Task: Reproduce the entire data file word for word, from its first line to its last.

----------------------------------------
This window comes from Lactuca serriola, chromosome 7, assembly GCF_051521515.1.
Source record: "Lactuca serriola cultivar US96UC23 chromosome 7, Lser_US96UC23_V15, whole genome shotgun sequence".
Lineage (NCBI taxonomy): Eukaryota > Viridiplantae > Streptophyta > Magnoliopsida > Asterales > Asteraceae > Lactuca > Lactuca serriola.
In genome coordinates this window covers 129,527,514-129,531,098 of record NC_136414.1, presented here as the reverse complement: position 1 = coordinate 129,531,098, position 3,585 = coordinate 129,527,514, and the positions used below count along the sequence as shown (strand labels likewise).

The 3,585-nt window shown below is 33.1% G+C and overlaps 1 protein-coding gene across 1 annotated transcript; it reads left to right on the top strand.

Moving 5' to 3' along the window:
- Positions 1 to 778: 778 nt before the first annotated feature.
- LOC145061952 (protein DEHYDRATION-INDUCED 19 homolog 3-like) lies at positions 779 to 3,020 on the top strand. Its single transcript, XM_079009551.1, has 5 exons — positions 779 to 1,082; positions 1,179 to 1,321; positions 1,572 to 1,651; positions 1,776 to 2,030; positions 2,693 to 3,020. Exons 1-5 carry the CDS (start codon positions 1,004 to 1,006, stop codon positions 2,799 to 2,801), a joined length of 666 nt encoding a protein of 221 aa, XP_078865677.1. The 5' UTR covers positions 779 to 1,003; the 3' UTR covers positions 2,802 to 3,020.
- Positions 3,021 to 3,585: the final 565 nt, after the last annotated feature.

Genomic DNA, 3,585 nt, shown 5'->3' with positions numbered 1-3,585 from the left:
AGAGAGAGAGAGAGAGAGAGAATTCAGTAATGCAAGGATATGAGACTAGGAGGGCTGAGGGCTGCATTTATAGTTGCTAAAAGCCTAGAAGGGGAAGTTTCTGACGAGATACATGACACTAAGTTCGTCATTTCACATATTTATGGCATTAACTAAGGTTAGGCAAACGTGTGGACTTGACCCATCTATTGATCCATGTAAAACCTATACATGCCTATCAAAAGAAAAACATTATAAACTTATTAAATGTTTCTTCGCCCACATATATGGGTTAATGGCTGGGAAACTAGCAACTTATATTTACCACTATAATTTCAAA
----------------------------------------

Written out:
This window comes from Lactuca serriola, chromosome 7, assembly GCF_051521515.1.
Source record: "Lactuca serriola cultivar US96UC23 chromosome 7, Lser_US96UC23_V15, whole genome shotgun sequence".
Lineage (NCBI taxonomy): Eukaryota > Viridiplantae > Streptophyta > Magnoliopsida > Asterales > Asteraceae > Lactuca > Lactuca serriola.
In genome coordinates this window covers 129,527,514-129,531,098 of record NC_136414.1, presented here as the reverse complement: position 1 = coordinate 129,531,098, position 3,585 = coordinate 129,527,514, and the positions used below count along the sequence as shown (strand labels likewise).

The 3,585-nt window shown below is 33.1% G+C and overlaps 1 protein-coding gene across 1 annotated transcript; it reads left to right on the top strand.

Moving 5' to 3' along the window:
- Positions 1 to 778: 778 nt before the first annotated feature.
- LOC145061952 (protein DEHYDRATION-INDUCED 19 homolog 3-like) lies at positions 779 to 3,020 on the top strand. Its single transcript, XM_079009551.1, has 5 exons — positions 779 to 1,082; positions 1,179 to 1,321; positions 1,572 to 1,651; positions 1,776 to 2,030; positions 2,693 to 3,020. Exons 1-5 carry the CDS (start codon positions 1,004 to 1,006, stop codon positions 2,799 to 2,801), a joined length of 666 nt encoding a protein of 221 aa, XP_078865677.1. The 5' UTR covers positions 779 to 1,003; the 3' UTR covers positions 2,802 to 3,020.
- Positions 3,021 to 3,585: the final 565 nt, after the last annotated feature.

Genomic DNA, 3,585 nt, shown 5'->3' with positions numbered 1-3,585 from the left:
AGAGAGAGAGAGAGAGAGAGAATTCAGTAATGCAAGGATATGAGACTAGGAGGGCTGAGGGCTGCATTTATAGTTGCTAAAAGCCTAGAAGGGGAAGTTTCTGACGAGATACATGACACTAAGTTCGTCATTTCACATATTTATGGCATTAACTAAGGTTAGGCAAACGTGTGGACTTGACCCATCTATTGATCCATGTAAAACCTATACATGCCTATCAAAAGAAAAACATTATAAACTTATTAAATGTTTCTTCGCCCACATATATGGGTTAATGGCTGGGAAACTAGCAACTTATATTTACCACTATAATTTCAAA